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How To Set Up Camp At Night

Friday, October 21, 2016 15:48
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Survivalist Daily is dedicated to brining you the best survival, shtf, prepping, and preparedness tips from around the world wide web. Visit our site at setting up camp at nightPhoto courtesy of How to Set up Camp at Night

Camping at night can be fun for all ages. It allows the campers time to do fun activities such as telling stories, night walking, and stargazing.

There are several factors that determine how great your nighttime camping experience is. With the proper preparation, you can have an enjoyable experience for you and the rest of your group.

Factors to consider when camping at night:

1. Choosing a Camp Site

The choice of a camp site should be a smart one. Choosing a perfect location for a camp involves finding an area where sleeping, cooking, eating, and storage is not a problem. Generally, a good camp site is flat, but with good drainage. Keep a flashlight handy to choose a good area. You can read more about that here.

Make sure the camp site is away from natural travel corridors such as wildlife trails, the edge of the forest, river banks, or lake shores. You should pick an area that is preferably quiet. This allows you to hear sounds from animals, or any other activity happening around you. Avoid camp sites under trees, if possible, because twigs can damage your tent.

When preparing an area for camping, it’s good to aim at causing the least possible impact on the land. If you can find a campsite that has already been made, it is better than making a new one. Also, remember to clean up everything that you brought to the site after your camping trip is over.

2. Setting up the Tent

The first step when setting up a tent is clearing the area to remove debris such as branches, twigs and rocks. A footprint can also be placed on the ground before setting the tent. The footprint helps to protect the tent from damage by debris.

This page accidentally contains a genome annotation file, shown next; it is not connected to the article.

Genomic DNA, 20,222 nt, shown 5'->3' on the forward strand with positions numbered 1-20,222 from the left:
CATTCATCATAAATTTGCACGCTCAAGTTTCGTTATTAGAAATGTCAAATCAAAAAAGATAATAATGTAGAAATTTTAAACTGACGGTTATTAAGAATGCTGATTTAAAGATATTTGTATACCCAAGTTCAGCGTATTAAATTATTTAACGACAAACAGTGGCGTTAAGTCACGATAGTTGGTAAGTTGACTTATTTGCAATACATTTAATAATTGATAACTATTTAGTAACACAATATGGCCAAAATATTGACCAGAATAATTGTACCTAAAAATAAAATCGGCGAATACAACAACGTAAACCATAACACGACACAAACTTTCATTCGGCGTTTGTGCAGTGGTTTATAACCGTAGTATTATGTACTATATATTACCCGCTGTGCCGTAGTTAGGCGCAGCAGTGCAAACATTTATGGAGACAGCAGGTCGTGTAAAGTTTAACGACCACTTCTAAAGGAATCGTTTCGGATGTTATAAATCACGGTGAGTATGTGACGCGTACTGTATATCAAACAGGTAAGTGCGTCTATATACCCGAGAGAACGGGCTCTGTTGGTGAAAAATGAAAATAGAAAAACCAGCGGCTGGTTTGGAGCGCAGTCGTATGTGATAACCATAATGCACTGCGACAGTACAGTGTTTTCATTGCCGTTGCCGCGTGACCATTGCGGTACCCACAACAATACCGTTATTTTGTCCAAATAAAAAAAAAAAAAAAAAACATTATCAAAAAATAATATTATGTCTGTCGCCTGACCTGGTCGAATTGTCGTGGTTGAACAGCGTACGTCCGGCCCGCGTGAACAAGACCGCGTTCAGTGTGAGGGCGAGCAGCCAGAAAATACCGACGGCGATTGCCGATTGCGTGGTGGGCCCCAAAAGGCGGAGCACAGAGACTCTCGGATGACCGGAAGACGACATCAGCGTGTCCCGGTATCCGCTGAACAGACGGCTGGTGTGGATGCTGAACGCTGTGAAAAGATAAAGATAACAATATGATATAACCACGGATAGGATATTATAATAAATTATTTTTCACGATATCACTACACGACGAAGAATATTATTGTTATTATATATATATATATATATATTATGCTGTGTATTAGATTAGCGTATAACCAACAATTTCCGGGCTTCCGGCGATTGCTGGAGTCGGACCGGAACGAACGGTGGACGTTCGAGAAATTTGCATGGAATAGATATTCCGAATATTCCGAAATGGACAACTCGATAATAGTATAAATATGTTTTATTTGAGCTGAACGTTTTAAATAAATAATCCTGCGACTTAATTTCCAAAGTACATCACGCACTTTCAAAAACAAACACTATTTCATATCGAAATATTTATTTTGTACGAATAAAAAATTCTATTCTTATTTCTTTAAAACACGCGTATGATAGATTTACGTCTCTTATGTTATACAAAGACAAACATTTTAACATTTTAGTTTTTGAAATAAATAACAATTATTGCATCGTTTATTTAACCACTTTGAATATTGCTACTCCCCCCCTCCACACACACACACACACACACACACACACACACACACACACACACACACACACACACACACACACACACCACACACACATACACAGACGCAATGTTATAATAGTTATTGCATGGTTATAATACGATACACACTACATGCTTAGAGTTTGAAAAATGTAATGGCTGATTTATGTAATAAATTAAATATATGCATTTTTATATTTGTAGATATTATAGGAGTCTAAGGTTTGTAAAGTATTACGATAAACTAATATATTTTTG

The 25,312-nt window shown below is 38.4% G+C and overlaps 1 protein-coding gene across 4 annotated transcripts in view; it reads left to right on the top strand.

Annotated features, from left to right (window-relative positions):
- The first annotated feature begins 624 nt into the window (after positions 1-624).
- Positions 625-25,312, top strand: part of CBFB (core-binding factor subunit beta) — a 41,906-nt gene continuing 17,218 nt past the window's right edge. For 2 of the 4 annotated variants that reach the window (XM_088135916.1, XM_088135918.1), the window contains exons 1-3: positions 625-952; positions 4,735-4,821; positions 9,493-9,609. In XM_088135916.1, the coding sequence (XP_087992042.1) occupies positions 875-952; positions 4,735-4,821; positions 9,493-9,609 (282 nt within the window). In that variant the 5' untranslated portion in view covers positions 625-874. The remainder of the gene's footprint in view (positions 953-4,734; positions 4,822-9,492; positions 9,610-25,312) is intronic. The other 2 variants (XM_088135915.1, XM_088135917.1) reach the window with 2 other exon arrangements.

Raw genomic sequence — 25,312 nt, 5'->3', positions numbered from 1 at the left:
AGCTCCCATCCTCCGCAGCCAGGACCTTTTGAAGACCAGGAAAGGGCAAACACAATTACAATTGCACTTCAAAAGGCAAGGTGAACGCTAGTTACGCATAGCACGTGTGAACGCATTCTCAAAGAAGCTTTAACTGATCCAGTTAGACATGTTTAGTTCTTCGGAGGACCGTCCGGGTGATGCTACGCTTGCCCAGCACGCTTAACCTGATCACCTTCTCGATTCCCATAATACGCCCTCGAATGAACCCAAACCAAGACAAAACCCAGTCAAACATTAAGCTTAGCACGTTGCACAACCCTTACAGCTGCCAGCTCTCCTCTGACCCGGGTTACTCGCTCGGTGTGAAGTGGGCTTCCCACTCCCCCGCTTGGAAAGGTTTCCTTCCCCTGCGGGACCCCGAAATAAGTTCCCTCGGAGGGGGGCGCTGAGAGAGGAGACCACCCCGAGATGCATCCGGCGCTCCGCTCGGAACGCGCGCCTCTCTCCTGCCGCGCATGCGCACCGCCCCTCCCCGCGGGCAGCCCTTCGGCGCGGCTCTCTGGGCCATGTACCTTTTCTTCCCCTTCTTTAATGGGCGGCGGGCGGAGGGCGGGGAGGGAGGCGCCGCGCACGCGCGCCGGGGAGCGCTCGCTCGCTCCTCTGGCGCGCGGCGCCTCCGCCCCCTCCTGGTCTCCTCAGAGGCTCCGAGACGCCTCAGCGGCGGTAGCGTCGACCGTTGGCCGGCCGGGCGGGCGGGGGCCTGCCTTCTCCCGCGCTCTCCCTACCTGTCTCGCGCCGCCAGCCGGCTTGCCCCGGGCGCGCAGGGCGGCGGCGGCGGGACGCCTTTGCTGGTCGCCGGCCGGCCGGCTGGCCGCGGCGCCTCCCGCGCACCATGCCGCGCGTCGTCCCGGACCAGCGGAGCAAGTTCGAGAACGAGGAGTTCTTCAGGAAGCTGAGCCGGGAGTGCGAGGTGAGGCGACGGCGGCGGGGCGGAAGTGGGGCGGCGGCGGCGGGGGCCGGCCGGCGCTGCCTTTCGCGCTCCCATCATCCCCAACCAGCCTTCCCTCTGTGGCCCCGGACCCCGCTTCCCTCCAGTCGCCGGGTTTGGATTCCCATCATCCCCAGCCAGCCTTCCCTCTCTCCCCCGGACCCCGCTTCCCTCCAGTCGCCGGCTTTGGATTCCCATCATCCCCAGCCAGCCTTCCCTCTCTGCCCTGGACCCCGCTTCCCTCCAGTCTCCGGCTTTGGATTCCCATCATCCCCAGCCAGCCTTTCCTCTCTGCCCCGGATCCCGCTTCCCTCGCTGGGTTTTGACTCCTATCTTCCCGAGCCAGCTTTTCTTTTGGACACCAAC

Make sure you follow the installation instructions. For example, pitch your tent into the wind to make sure that mosquitoes that have congregated on the sides of the tent are blown away.

3. Fire and Cooking Area

Often, fire is required when camping. It could be used to cook food or warm yourself during a cold night. Most camping sites have a fire ring or pit. If there is no fire ring around your desired area, set up one at least 15 feet from your tent and surrounding nature.

It’s advisable to prepare the fire on gravel, sand, or raw earth. Alternatively, the spot should be damp. Clear a 10-feet diameter around the fire ring. Today, campers have many sources of fire to choose from. Some use gas stoves while others use cooking stations specifically designed for camping.

4. Food Storage Area

Good food storage enables campers to protect their food from critters. It also keeps the food longer without spoilage. You should be aware that certain animals such as bears can smell food from far and get attracted to your site. A visit from a bear is the last thing you would want while camping.

One of the most thoughtful things to do about food storage is carrying non-perishables to the camp. In the case of perishable food, carry a cooler and plenty of ice for your convenience. Experts advise that the food and supplies storage area should be at least 100 yards from the sleeping area.

Camp Care Tips

Having knowledge about caring for tents helps the camper when setting up the tent and also when camping. Below are some of the camp care tips:

– Condensation: When a person is inside the tent, his/her breathe causes temperature difference between the interior and exterior environments of the tent. The temperature difference can cause condensation inside the tent.

To avoid condensation, leave the rain fly and/or windows open to allow hot air escape from the inside of the tent.

– Seam sealing: Some tents do not have factory seam tape and the small holes on the tent can leak water inside. This water can damage some of the items stored in the tent and make for an uncomfortable experience. The product package may contain seam sealing guidelines. You can use sealers such as McNett Outdoor SeamGrip to seam seal your tent.

– Sticky zipper: Sometimes tent zippers stick due to continued use in sandy environments. If that’s the case with your zipper, do not force it as it can easily cause the slider to erode. Carry with you some oil to apply on sticky zippers for proper functioning.

– Tent cleaning: Any loose debris should be swept out of the tent and put in a plastic bag awaiting proper disposal. The tent should then be flushed with water and left to dry. Tent poles should be cleaned with a soft dry cloth to remove soil or salt (if camping in the oceanside). This helps to avoid corrosion of the poles.

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  • Redlist Renegade

    Or INSIDE of your RV so you don’t get eaten alive by whoever or whatever WANTS to eat you !!!

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